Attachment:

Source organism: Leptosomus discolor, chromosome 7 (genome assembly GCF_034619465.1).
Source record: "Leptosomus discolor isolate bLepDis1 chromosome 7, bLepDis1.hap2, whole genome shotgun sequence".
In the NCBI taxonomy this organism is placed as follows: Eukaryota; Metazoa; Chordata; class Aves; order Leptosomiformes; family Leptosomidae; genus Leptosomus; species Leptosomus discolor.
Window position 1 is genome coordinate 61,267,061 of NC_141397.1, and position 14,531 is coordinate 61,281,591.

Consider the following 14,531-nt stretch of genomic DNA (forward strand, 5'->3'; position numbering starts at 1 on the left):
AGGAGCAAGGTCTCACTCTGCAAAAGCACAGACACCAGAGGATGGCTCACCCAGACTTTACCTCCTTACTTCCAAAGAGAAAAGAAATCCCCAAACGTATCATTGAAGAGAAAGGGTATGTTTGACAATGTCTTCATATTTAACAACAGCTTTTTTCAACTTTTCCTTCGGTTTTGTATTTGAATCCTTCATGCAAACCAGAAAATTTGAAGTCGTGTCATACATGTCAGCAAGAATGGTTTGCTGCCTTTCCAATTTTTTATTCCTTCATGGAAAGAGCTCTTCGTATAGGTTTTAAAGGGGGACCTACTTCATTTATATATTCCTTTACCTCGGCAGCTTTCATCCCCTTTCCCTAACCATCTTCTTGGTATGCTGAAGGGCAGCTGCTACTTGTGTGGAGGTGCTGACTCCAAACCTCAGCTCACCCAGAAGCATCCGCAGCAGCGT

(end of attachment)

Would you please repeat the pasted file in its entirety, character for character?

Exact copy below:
Source organism: Leptosomus discolor, chromosome 7 (genome assembly GCF_034619465.1).
Source record: "Leptosomus discolor isolate bLepDis1 chromosome 7, bLepDis1.hap2, whole genome shotgun sequence".
In the NCBI taxonomy this organism is placed as follows: Eukaryota; Metazoa; Chordata; class Aves; order Leptosomiformes; family Leptosomidae; genus Leptosomus; species Leptosomus discolor.
Window position 1 is genome coordinate 61,267,061 of NC_141397.1, and position 14,531 is coordinate 61,281,591.

Consider the following 14,531-nt stretch of genomic DNA (forward strand, 5'->3'; position numbering starts at 1 on the left):
AGGAGCAAGGTCTCACTCTGCAAAAGCACAGACACCAGAGGATGGCTCACCCAGACTTTACCTCCTTACTTCCAAAGAGAAAAGAAATCCCCAAACGTATCATTGAAGAGAAAGGGTATGTTTGACAATGTCTTCATATTTAACAACAGCTTTTTTCAACTTTTCCTTCGGTTTTGTATTTGAATCCTTCATGCAAACCAGAAAATTTGAAGTCGTGTCATACATGTCAGCAAGAATGGTTTGCTGCCTTTCCAATTTTTTATTCCTTCATGGAAAGAGCTCTTCGTATAGGTTTTAAAGGGGGACCTACTTCATTTATATATTCCTTTACCTCGGCAGCTTTCATCCCCTTTCCCTAACCATCTTCTTGGTATGCTGAAGGGCAGCTGCTACTTGTGTGGAGGTGCTGACTCCAAACCTCAGCTCACCCAGAAGCATCCGCAGCAGCGT